A year and half before my injury I made the move back from South Africa, where I had lived for about 30 years, to settle back in the UK and join the rest of my family.

Along with my wife, daughter and her family, we shared quite a large house in what was a pretty comfortable set up. The intention was to eventually move to the Northampton area where we had quite a lot of family.  After retiring in South Africa, I had started a driving school with the idea to continue this venture when I got back to the UK, but that never got off the ground due to COVID-19.

In January 2020 I began to experience pain in my back. I was in the house at the time, when I made a slight, jerking movement. I managed to sit down but once I got down, I couldn’t get back up. By the time the ambulance arrived I had already passed out and didn’t wake up again until after my operation. It turned out to be an abscess on my spine that had burst.

Due to the restrictions put in place by COVID-19, my family were unable to visit for the entire time I was in hospital which added to my depression. I was transferred to a rehab facility, where at first I was being hoisted in and out of bed and into the wheelchair and assisted with showering. Visiting was still very limited during this time. Halfway through my stay, the staff were really pleased with how I was responding to rehab so my social worker began to shop around for a place for me to live, but so many options were just not adapted to wheelchair living – that’s how we came into contact with Aspire.  My daughter had registered us with the local council but without much success. It took a while to find somewhere so when Aspire came along it was a godsend. At the time, it happened that there were two properties available in Northampton, so my wife and daughter went to view them and settled on a bungalow in a really nice area.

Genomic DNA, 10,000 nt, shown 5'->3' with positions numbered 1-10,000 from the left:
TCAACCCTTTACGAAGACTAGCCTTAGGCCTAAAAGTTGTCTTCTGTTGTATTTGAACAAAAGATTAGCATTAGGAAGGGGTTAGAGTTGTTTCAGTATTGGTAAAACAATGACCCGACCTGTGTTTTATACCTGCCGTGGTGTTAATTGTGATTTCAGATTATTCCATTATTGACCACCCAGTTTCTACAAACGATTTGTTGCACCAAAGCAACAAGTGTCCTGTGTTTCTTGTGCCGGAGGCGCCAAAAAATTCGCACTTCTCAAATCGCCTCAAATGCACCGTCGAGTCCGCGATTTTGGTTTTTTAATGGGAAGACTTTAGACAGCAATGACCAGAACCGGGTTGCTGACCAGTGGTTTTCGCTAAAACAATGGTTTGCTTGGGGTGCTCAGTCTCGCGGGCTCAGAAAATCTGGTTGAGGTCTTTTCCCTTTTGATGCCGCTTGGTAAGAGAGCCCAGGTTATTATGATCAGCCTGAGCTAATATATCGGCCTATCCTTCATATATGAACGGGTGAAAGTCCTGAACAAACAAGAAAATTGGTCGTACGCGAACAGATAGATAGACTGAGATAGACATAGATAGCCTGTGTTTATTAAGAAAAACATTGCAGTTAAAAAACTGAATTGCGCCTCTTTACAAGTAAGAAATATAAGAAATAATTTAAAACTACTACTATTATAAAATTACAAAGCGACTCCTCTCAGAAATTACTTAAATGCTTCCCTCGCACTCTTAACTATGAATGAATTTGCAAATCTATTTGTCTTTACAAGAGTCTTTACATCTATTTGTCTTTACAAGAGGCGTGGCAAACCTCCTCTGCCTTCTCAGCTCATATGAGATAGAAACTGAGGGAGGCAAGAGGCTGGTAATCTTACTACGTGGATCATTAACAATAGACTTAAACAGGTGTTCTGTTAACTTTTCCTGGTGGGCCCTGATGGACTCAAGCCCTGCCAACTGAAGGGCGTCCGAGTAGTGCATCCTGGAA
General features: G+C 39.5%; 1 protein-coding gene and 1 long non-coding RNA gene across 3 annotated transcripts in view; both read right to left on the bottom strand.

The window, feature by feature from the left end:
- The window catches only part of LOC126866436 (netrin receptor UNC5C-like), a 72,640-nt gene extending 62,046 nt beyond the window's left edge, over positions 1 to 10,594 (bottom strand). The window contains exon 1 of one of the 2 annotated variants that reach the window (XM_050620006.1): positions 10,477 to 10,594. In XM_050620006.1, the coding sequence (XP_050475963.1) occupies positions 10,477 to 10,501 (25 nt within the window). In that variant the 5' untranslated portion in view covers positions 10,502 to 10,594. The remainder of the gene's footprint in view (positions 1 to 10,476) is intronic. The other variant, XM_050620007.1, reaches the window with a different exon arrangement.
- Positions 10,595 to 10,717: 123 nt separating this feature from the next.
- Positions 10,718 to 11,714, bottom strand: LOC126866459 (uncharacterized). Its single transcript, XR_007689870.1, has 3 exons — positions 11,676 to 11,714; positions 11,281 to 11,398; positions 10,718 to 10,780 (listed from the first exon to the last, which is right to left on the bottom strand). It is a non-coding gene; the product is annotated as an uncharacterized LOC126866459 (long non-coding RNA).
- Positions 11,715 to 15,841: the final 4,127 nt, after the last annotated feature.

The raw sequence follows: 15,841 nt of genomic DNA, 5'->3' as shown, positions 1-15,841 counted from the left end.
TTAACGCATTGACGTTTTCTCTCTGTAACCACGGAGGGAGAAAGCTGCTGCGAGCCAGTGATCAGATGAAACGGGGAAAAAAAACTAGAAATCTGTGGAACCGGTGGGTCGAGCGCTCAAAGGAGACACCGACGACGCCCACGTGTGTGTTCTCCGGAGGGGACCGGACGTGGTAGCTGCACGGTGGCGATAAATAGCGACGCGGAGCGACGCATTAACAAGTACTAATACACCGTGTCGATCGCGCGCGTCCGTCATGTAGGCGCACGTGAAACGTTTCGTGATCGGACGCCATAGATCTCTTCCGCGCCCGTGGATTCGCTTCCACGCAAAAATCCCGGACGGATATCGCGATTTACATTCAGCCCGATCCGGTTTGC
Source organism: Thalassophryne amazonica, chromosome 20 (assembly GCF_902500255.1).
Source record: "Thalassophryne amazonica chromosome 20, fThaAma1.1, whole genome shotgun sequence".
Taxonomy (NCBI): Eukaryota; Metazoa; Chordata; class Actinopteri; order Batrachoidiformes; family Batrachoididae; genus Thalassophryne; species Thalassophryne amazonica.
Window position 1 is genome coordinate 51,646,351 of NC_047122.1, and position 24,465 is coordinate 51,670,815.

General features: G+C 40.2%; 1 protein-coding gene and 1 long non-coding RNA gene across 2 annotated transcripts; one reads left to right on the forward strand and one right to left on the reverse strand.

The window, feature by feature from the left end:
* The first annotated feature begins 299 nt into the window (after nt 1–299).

James sitting in a chair

I went through a lot of ups and downs but with the assistance of psychologists at the rehab centre who helped me work through it, I came to realise that life doesn’t come to an end if you can’t walk. I started to feel more positive. I don’t know where I would’ve been without them.

I felt so lucky to have been given the opportunity to move into the Aspire house; it has allowed for a pretty comfortable transition into this part of my life.

I had mixed feelings when I began to get ready to leave the rehab centre. Although I had missed being around my family, at the same time I was very nervous as you get quite comfortable in rehab with the amount of support and attention you are given. However, after two or three weeks into my stay in the Aspire bungalow I had begun to be able to do things on my own. Although my wife was around, I had to get used to doing things independently. The facilities - such as the wetroom which is fully adapted - makes it easy for me to get around by myself. Most things were nearly identical to what I had experienced in rehab. I am able to get in and out of the bungalow by myself and take a ride to the nearby park.

I wanted to be able to do things for and by myself and the facilities in the house allow me to do that. In the rehab centre I was never able to prepare a meal but in the house I am able to do that and cook a meal for myself and my wife. 

We have been very, very happy here. It has been very successful from our point of view in helping me adapt to these new circumstances. It's been amazing that I have been able to get this level of quality of life and Aspire has given me that. 

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